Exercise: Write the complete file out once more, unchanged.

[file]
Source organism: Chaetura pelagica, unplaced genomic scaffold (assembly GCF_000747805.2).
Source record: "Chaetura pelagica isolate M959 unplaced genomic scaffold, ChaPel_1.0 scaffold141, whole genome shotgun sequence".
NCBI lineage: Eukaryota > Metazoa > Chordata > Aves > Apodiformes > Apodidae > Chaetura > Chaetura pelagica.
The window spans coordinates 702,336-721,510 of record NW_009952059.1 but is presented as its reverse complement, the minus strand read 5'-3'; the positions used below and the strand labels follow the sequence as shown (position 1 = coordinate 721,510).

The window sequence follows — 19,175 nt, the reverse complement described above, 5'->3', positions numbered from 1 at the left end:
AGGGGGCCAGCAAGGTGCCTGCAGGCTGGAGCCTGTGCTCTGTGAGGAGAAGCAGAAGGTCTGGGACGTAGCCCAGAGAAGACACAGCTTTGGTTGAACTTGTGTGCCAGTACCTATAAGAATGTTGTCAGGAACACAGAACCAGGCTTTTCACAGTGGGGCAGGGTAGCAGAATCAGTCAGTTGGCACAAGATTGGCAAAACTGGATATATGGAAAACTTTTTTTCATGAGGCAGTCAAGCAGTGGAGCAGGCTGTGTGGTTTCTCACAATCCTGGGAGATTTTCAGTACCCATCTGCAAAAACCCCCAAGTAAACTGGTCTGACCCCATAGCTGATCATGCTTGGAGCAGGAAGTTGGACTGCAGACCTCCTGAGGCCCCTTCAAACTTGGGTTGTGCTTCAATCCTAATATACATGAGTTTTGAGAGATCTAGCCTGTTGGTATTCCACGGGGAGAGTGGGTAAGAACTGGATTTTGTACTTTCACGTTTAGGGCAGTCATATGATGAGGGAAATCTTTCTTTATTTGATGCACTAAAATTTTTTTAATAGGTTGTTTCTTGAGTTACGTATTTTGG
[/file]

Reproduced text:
Source organism: Chaetura pelagica, unplaced genomic scaffold (assembly GCF_000747805.2).
Source record: "Chaetura pelagica isolate M959 unplaced genomic scaffold, ChaPel_1.0 scaffold141, whole genome shotgun sequence".
NCBI lineage: Eukaryota > Metazoa > Chordata > Aves > Apodiformes > Apodidae > Chaetura > Chaetura pelagica.
The window spans coordinates 702,336-721,510 of record NW_009952059.1 but is presented as its reverse complement, the minus strand read 5'-3'; the positions used below and the strand labels follow the sequence as shown (position 1 = coordinate 721,510).

The window sequence follows — 19,175 nt, the reverse complement described above, 5'->3', positions numbered from 1 at the left end:
AGGGGGCCAGCAAGGTGCCTGCAGGCTGGAGCCTGTGCTCTGTGAGGAGAAGCAGAAGGTCTGGGACGTAGCCCAGAGAAGACACAGCTTTGGTTGAACTTGTGTGCCAGTACCTATAAGAATGTTGTCAGGAACACAGAACCAGGCTTTTCACAGTGGGGCAGGGTAGCAGAATCAGTCAGTTGGCACAAGATTGGCAAAACTGGATATATGGAAAACTTTTTTTCATGAGGCAGTCAAGCAGTGGAGCAGGCTGTGTGGTTTCTCACAATCCTGGGAGATTTTCAGTACCCATCTGCAAAAACCCCCAAGTAAACTGGTCTGACCCCATAGCTGATCATGCTTGGAGCAGGAAGTTGGACTGCAGACCTCCTGAGGCCCCTTCAAACTTGGGTTGTGCTTCAATCCTAATATACATGAGTTTTGAGAGATCTAGCCTGTTGGTATTCCACGGGGAGAGTGGGTAAGAACTGGATTTTGTACTTTCACGTTTAGGGCAGTCATATGATGAGGGAAATCTTTCTTTATTTGATGCACTAAAATTTTTTTAATAGGTTGTTTCTTGAGTTACGTATTTTGG